Sadness, beauty, danger, and whimsy all tumble together in James Marsh’s wonderful new documentary Man on Wire, which, through a mixture of archival video, reenactments, and original interviews, recounts Philippe Petit’s highwire walk between the World Trade Center towers on August 7, 1974. The greatest compliment I can give to Marsh’s film is that it captures all the warring, stirring emotions brought forth by Petit and his stunt, and in its own way Man on Wire is just as inspiring.
No street-performer-cum-conceptual-art-prankster is an island, of course, and a large part of Man on Wire’s greatness is the point-by-point dissection of the scheme by the multinational bunch that helped get Petit up to the roof and out in the air. This includes his girlfriend at the time, Annie Allix, a woman who acknowledges that, upon meeting the young Petit in France, she knew it was her destiny to cling to his. Their relationship, documented in lovingly intimate video footage from the early 70s, was a major benficiary of Petit’s boundless romanticism; for all his early obsession with sleight of hand and acrobatics, he was affectionate and emotionally generous. He never lacked confidence or ambition, but it took the support and love of his friends, and especially Annie, to push him to such literally great heights.
The rest of his conspiratorial crew includes a couple of male French friends, an Australian who witnessed Petit perform a similar, earlier walk on the Sydney Harbor Bridge, and a number of American confidants who seem all too willing to help the man’s seeming death wish come to fruition. Between the mustaches, wild hair, and admissions to years-long daily marijuana habits, the gang feels like a hippie-era relic (hazy footage of Petit and Co. frolicking in the French countryside verify as much), but the most dated aspect of their mission was the unbridled, unabashed idealism behind the endeavor. At the time, the newly built World Trade Center symbolized man’s greatest (or at least tallest) architectural achievement; Petit wasn’t just going for mere buffoonery, he was attempting, in his own words, to “dance on the top of the world.” He was inspired by what the towers represented at the time—a distinctly American form of exceptionalism and can-do spirit—and Man on Wire earns its subtle pathos through the unacknowledged (as if it needed to be) fate of those twin symbols in the intervening years.
Marsh approaches the WTC walk—affectionately dubbed “Le Coup” by the conspirators—with the cinematic equivalent of Petit’s joie de vivre: he juggles different styles and tones in a breathless filmmaking performance. His Carmen San Diego-style animations are too cute by half, but the black-and-white reenactments deftly borrow images from the silent film era, particularly German expressionism and, in one gorgeous nighttime shot, Georges Méliès’ “A Trip to the Moon.” It’s all intercut with a phenomenal soundtrack that includes both “Night on Disco Mountain” and Erik Satie, plus a number of works by Peter Greenaway collaborator Michael Nyman. For the interviews, Marsh even places the camera slightly closer to Petit’s face than everyone else’s, which makes his constant gesticulations and bulging facial expressions seem to leap slightly from the screen.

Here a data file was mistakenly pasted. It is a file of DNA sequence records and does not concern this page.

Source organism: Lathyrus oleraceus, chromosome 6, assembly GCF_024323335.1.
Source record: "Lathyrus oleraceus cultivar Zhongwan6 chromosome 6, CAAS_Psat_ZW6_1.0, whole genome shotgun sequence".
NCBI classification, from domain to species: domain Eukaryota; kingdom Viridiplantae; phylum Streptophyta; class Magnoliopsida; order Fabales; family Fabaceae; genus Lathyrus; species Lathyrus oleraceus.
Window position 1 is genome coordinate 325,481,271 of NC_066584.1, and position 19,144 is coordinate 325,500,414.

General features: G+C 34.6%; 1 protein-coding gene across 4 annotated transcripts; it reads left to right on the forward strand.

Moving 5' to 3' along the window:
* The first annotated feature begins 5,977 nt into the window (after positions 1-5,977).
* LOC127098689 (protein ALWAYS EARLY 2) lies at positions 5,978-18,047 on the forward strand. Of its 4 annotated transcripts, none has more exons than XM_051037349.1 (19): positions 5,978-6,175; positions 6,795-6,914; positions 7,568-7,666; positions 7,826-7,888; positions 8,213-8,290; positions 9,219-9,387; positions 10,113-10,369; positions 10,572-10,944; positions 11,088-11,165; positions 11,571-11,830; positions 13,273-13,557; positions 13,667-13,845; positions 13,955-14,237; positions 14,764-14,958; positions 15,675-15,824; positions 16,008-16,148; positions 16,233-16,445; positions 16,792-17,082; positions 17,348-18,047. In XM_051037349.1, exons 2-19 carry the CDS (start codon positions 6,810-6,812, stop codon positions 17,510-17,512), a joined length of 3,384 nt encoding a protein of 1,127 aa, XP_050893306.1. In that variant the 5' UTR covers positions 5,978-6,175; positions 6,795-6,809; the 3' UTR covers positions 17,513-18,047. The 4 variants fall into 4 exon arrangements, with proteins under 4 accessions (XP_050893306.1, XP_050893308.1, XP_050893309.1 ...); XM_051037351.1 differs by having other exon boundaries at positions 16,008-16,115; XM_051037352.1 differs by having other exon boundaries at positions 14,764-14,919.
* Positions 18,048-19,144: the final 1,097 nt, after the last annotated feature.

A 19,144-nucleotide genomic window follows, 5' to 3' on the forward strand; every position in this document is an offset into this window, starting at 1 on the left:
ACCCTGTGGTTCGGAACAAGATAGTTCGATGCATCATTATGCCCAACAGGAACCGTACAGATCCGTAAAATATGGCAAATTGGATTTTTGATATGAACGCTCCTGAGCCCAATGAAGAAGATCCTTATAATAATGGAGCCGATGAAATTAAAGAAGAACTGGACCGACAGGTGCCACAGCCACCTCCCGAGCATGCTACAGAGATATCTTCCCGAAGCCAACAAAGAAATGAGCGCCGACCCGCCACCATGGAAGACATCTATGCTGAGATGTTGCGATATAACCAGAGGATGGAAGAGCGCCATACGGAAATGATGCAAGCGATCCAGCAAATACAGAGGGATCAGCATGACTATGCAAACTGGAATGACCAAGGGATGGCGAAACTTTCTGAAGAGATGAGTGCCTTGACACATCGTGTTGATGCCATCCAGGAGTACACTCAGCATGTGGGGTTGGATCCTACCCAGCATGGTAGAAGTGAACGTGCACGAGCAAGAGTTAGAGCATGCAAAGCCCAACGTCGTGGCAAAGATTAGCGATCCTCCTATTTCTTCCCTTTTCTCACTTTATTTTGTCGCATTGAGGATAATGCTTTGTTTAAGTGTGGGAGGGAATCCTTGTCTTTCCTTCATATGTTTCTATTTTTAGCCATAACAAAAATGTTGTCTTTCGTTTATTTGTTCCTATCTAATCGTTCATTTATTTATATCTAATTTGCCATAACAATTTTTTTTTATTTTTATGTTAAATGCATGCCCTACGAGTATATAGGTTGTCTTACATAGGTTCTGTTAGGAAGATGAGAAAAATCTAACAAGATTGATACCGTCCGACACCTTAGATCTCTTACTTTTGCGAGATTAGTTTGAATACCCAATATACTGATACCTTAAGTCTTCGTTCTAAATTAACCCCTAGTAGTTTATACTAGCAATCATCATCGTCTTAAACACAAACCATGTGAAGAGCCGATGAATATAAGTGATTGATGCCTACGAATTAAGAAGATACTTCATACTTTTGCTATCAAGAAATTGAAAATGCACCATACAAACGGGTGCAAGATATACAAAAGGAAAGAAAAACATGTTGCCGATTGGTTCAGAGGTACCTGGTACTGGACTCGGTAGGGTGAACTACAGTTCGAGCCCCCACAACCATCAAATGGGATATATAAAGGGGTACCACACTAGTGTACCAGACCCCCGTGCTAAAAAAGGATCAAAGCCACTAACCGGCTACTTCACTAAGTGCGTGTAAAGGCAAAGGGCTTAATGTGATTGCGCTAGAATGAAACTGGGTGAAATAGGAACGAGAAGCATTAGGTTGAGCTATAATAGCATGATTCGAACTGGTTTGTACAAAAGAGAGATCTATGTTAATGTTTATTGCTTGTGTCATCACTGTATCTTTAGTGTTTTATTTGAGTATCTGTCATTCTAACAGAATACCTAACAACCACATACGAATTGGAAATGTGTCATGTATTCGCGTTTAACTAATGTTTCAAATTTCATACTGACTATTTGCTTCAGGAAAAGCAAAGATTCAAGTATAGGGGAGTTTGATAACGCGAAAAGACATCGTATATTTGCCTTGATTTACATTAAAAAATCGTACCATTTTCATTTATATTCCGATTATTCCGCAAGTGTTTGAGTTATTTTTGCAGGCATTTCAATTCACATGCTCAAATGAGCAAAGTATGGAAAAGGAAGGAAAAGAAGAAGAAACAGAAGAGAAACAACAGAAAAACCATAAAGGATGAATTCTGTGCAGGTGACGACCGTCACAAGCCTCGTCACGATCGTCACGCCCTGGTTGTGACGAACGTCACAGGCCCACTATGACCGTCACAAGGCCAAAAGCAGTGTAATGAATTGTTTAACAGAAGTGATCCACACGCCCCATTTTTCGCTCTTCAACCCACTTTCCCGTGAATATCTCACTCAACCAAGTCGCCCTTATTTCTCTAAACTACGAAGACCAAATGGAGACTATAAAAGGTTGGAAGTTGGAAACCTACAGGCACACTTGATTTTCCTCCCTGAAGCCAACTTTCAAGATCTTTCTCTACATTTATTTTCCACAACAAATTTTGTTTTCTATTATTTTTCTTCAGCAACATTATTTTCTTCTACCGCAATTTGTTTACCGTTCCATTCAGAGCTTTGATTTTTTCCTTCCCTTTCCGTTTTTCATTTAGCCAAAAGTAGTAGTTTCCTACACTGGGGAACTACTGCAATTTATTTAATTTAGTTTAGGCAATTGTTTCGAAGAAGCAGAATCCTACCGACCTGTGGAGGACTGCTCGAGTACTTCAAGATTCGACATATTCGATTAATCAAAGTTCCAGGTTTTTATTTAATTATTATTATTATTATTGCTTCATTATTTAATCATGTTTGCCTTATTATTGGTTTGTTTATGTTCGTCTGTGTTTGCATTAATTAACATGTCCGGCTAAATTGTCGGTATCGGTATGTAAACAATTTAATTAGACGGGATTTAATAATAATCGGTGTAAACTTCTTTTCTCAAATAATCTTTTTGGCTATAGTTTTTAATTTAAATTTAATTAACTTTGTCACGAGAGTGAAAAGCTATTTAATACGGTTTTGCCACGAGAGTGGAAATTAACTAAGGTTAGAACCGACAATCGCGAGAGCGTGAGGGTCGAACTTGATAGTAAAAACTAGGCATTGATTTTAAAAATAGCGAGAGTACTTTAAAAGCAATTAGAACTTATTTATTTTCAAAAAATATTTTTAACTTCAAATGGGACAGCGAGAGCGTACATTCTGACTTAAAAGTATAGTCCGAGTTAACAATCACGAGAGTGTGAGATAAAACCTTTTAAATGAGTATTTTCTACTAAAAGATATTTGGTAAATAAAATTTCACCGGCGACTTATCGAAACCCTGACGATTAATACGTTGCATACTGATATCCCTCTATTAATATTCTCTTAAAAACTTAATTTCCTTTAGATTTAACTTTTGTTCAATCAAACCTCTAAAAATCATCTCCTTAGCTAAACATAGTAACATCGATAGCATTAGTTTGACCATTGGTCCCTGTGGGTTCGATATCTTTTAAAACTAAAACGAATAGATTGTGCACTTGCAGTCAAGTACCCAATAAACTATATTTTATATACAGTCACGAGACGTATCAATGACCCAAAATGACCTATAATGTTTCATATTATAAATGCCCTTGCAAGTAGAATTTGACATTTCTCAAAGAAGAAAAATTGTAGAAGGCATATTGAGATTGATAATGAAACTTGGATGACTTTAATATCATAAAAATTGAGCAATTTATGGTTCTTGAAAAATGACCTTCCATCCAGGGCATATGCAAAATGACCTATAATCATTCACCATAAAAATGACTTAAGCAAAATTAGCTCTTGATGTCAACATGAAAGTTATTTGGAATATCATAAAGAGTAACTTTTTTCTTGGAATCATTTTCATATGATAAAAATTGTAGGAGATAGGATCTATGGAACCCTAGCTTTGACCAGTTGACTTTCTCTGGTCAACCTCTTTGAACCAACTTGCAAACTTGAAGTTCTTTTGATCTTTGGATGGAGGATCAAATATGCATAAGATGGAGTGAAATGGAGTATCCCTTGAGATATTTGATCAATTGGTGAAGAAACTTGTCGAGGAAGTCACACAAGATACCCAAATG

The film begins with the group sneaking into the towers on August 6, and then works backwards and forwards to simultaneously explain the history of Petit’s vision and the events of the stunt itself. All this visual and narrative motion makes the eventual first steps onto the wire—1350 feet off the ground and 200 feet long—that much more nail-bitingly transcendent. One interviewed team member is brought to tears just thinking of the day, while Annie’s eyes simply glaze over with remembered amazement. It is a moment that balances stunning beauty and human daring with constant life-threatening risk, and the image is more powerful for this combination.
As a movie scene, Petit’s walk recalls the work of Federico Fellini, who played constantly with images of men caught between worlds. The stunned crowd gathered underneath the Trade Center that August morning resembles the excited Romans who watch a Christ statue get helicoptered into the Vatican at the beginning of La Dolce Vita, and 8 ½ opens as its protagonist Guido Anselmi imagines himself floating above the earth, connected to humanity only by a thin tether. And of course the director of these movies, as well as La Strada and Variety Lights, would second Petit’s belief that a life spent entertaining others is one spent nobly.
Like Fellini’s many flawed protagonists, Petit can’t sustain the romance of his accomplishment through the film’s end. He is let go by New York police and heralded throughout the city, but his friends are deported immediately. He continues to bask in worldwide fame until it becomes clear to Annie that their lives are too different to sustain a relationship. Marsh waits until the end of the film to subtly reveal that the different interviewers are no longer intimate acquaintances, which casts all of their recollections in a bittersweet light; they witnessed and achieved something beautiful, but it also signaled the end of their most treasured friendships.
Filmed witnesses to Petit’s walk speak not only with amazement, but also with thanks; he gave people the opportunity to see something miraculous and unforgettable. Man on Wire explores the importance (and rareness) of this kind of human interaction, and in doing so Marsh offers us a cinematic experience that’s equally touching and rare.
Man on Wire, directed by James Marsh. Magnolia Films, rated PG-13, 93 minutes. Now playing in limited release, and expanding to different cities through October.